Price action: December corn futures closed up 2 1/4 cents at $3.87 today. Prices closed near the session high. There are two key elements grain traders are focusing upon that occur later this week: forecast snow and cold temperatures for the High Plains and northern Corn Belt, and the USDA monthly supply and demand report. This week’s expected snow following last week’s heavy rains promise an extended harvest season, with cutting likely to last until Thanksgiving. The growing season will probably come to end across the Dakotas and parts of Nebraska, Minnesota and Iowa by late this week as temperatures are forecast to dip to 28 to 32 degrees. Look for underlying support the next two sessions from fund short covering before Thursday’s USDA production report. A Dow Jones survey of traders ahead of Thursday’s report found an average guess for U.S. corn yield at 166.8 bushels per acre and the average guess for production at 13.611 billion bu. this year.
Soybeans: November soybeans lost a penny to close at $9.15 1/4 today. December meal was down $1.60 at $302.10 and December bean oil gained 20 points to 30.06 cents. Soybean traders have their eyes on end-of-the-week events that include a much-anticipated USDA report on Thursday, and cold and even snow forecast for the upper Midwest Friday and into Saturday. The big speculative “funds” remain in short-covering mode ahead of the USDA Crop Production Report on Thursday that is expected to show a smaller soybean crop and declining U.S. ending stocks. A Dow Jones Newswires survey showed the average trade estimate for this year's U.S. soybean production is 3.571 billion bushels and an average yield of 47.1 bushels an acre. This week’s expected snow following last week’s heavy rains promise an extended harvest season, with harvest likely to last until close to Thanksgiving. The growing season will probably come to end across the Dakotas and parts of Nebraska, Minnesota and Iowa by late this week as temperatures are forecast to dip to 28 to 32 degrees.
Wheat: Futures closed mixed with winter wheat ending near session lows while spring wheat ended slightly higher. December SRW futures fell ¾ cent to $4.89 3/4, and December HRW was down 1 ½ cents at $4.02 ½. December spring wheat finished up 2 ½ cents at $5.38 ½. Winter wheat failed to follow the strength in corn and European prices today as exports continued sluggish. Wheat inspected for export fell to 385,259 metric tons (MT) from 502,915 MT a week ago and down from 448,294 MT a year ago. Cumulative inspections for the season are 21% ahead of last year but slightly behind the pace needed to reach the USDA export projections. Underlying support stems from ideas that exports may improve in the second half of the season. European wheat futures in Paris rose on Monday, hitting a new two-month high in late trade as markets awaited crop data following an export-fueled rally last week. In France, this week will also see the farm ministry update its estimates of this year's grain production and farm office FranceAgriMer issue revised supply and demand projections, including for exports.
Cotton: Cotton futures finished 15 to 17 points higher through the May contract. Price action was quiet in the cotton market today and is likely to stay that way. While the market may react to weekly crop condition/progress data, traders will likely be consumed by positioning ahead of USDA’s October crop reports on Thursday. Traders are also cautiously awaiting details from this week’s U.S./China trade talks. A drop in crop condition ratings over the past month suggests USDA is likely to lower its yield estimate in Thursday’s Crop Production Report. But a major decline in yield seems unlikely and barring any late-season weather/crop problems, yields could increase in future months. The average pre-report trade estimate signals a 170,000-bale cut to crop size is expected.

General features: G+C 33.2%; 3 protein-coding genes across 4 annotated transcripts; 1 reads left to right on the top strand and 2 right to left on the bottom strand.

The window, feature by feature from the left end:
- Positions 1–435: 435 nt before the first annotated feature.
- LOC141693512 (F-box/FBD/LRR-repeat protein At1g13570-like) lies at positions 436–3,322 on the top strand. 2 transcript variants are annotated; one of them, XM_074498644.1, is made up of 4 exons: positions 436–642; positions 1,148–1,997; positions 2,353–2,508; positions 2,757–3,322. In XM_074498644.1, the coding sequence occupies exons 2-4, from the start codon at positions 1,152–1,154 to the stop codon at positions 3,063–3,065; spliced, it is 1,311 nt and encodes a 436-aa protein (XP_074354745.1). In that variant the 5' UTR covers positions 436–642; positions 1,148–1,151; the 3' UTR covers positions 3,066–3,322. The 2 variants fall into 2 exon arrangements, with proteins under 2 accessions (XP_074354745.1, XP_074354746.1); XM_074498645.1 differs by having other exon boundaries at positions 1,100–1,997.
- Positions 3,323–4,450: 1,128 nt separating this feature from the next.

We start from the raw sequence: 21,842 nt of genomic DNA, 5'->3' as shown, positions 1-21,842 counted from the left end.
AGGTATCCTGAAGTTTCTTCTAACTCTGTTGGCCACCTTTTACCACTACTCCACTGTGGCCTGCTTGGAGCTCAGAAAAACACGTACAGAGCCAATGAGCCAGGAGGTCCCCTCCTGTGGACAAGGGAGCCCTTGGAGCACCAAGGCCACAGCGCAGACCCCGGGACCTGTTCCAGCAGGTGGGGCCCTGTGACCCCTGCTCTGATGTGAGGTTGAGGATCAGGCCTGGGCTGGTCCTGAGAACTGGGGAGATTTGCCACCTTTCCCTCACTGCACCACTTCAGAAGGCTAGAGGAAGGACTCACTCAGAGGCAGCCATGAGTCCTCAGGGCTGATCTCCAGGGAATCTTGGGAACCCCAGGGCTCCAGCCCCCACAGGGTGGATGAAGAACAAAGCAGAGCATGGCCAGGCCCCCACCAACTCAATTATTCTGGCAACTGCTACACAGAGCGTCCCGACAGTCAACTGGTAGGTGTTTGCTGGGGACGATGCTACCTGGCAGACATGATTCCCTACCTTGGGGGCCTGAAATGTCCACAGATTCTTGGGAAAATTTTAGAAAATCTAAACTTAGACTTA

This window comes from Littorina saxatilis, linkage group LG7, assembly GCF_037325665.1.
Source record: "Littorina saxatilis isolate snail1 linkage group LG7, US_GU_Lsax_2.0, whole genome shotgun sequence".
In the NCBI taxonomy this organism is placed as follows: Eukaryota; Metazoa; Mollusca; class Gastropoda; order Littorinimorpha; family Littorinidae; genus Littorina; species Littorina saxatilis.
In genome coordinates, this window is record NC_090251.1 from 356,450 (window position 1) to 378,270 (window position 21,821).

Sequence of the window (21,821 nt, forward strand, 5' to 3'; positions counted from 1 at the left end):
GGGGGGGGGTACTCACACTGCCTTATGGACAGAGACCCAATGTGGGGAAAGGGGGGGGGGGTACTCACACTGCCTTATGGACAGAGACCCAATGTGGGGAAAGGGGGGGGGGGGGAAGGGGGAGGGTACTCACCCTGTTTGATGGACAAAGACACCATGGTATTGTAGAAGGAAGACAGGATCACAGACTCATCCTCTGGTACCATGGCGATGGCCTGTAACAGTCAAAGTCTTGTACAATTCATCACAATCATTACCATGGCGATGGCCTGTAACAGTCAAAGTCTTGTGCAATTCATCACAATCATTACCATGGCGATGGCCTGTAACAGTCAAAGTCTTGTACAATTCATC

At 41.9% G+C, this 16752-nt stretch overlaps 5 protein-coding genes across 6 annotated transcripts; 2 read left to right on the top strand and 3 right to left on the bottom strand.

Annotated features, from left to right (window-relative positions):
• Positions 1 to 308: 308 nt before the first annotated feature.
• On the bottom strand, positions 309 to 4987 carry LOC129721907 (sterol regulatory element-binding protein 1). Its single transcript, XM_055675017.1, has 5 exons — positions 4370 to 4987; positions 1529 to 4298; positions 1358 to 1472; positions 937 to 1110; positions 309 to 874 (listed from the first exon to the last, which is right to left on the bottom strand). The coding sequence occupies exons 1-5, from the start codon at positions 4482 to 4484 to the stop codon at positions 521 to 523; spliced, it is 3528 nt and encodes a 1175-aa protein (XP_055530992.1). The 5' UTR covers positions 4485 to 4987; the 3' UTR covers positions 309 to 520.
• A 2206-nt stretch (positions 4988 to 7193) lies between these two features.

Hogs: Lean hog futures faced heavy pressure to start the week and futures settled low-range with losses ranging from $1.45 to $3.00 through the July contract. The limit-lower close for December and February lean hogs means limits will expand to $4.50 tomorrow. Last week’s big kill caught the market’s attention. USDA estimates 2.669 million head were slaughtered last week, a 23,000-head increase from the week prior and a 169,000-head gain from year-ago. There is concern about how well the market can absorb all of that pork, especially with much-anticipated Chinese business taking a long time to develop. Talk continues that China is increasing its pork buys ahead of trade talks with the U.S. this week, but confirmation of those purchases remains elusive. Despite slaughter concerns and pressure on futures, the product market got off to an impressive start to the week. A $13.79 surge in belly prices helped to push the pork cutout value $3.26 higher this morning. And cash hog bids reportedly strengthened this morning.
Cattle: Fed cattle closed mixed and feeders were slightly to moderately lower. December live cattle rose 42.5 cents to close at $111.20 with November feeders sliding 45 cents to $140.925. Last week’s negotiated cash cattle trade totaled an active 93,000 head. The 5-area average rose $2.37, but at $107.30 was $1.70 below the cash top paid Saturday morning at $109 in western Nebraska. This week cash is expected to average higher than last week, picking up another $1. Wholesale beef cutout values slipped lower again Monday at midday, with Choice the lowest since July and the Select making a new low for 2019. Slaughter weights remain below average and the spread between Choice and Select is above $24 and signals feedlots are current. While packer margins have narrowed more than $100 from the record peaks three weeks ago, margins remain very profitable.